‘Is There Free Speech at Work?’

Leave it to the HRExaminer site, a frequent font of succinct and straightforward takes on HR, to provide us with this gem — “Is There Free Speech at Work? — by Heather Bussing, an employment lawyer and one of the site’s regular writers.

Not only is it informative, it’s timely — as a confluence of social media and rules and guidances from the National Labor Relations Board about social media streams into the workplace. (See this earlier post that provides a rundown of the NLRB’s new rules, with links to further background on them.)

Bussing starts off with an interesting and perhaps little-known fact, especially outside HR and employment-law circles: “Employees don’t have a Constitutional right to free speech or freedom of expression at work.” It’s only in the murky sea of social media, an employer’s attempt to control it to save its reputation and image, and the government’s attempt to squelch that attempt when protected concerted activity comes into play that the murk gets murkier.

“You know you can probably get fired for telling your boss to her face ‘Go to hell,’ ” she writes. “But complaining about her on Facebook can be protected speech.”

Interestingly, she writes, “employees’ protected speech under the National Labor Relations Act [which gives employees the right to discuss wages, hours and working conditions as well as organize a union] is actually an exception to an employer’s broad rights to restrict both speech and expression at work.”

I love her directness:

Saying the supervisor is a wing-nut, even to another co-worker, is probably not protected until there is something more that shows the employee was trying to get other employees to change working conditions. While getting rid of a bad boss would certainly change the work environment, just calling her names won’t. So name-calling is usually a personal gripe, and not protected.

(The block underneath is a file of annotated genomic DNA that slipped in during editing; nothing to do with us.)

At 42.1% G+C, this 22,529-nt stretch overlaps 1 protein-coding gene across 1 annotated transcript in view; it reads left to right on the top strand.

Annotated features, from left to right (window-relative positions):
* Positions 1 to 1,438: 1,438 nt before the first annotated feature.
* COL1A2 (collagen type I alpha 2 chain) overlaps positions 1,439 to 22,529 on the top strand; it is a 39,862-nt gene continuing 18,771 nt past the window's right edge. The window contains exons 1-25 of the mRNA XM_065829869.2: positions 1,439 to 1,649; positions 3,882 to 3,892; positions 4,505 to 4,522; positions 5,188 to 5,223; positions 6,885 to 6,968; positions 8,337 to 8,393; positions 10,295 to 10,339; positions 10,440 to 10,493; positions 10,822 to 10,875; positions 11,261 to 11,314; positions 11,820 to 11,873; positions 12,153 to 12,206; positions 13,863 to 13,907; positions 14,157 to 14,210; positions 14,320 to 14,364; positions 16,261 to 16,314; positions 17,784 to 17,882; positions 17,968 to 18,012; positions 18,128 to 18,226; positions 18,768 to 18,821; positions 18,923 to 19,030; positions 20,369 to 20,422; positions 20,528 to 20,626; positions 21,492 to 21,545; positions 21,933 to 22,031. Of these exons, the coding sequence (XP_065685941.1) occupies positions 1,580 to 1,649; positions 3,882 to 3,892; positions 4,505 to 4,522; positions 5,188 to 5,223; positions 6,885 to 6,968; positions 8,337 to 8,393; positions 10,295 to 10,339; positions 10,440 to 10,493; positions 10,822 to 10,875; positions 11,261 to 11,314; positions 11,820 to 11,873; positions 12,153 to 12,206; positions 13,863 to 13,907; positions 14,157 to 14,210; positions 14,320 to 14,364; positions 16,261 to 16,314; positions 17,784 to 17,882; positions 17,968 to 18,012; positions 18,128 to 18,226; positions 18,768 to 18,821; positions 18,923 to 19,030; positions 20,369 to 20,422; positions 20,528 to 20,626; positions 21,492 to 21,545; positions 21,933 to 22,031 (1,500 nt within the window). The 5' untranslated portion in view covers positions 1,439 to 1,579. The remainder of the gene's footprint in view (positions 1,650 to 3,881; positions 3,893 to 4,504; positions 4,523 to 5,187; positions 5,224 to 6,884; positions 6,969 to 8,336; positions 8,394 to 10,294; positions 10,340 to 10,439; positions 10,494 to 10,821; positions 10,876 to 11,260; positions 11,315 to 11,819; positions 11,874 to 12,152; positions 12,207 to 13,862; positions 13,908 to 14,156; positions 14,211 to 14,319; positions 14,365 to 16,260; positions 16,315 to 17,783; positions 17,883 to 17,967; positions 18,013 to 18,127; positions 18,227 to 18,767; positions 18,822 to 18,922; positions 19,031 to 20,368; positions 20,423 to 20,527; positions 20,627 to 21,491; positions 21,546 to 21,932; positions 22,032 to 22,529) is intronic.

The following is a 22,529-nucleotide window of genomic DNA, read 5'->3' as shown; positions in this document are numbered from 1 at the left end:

The whole piece is worth reading, so I’ll stop with all these teasers. Except this last one, a key point to remember as you navigate this ever-expanding social-media-policy murk. Plus, Bussing just says it so well:

If what the company is really worried about is looking bad, then it should probably look deeper to see if there are things going on that would make it look bad. If so, it’s not a social-media problem, it’s a management problem. And policies and controlling what people say are not going to help.

There is no way to stop current or former employees from trash talking on social media. Employers shouldn’t try. It just creates a culture of monitoring and suspicion. Discipline, denials and drama just make it worse.  Social media is fast moving and things pop up and die quickly if they are ignored.

The best way to encourage employees to say great things about you is to be a great employer with a great service or product.

There are some companies that are horrible places to work or their products and services suck. They won’t survive social media. And that’s a good thing.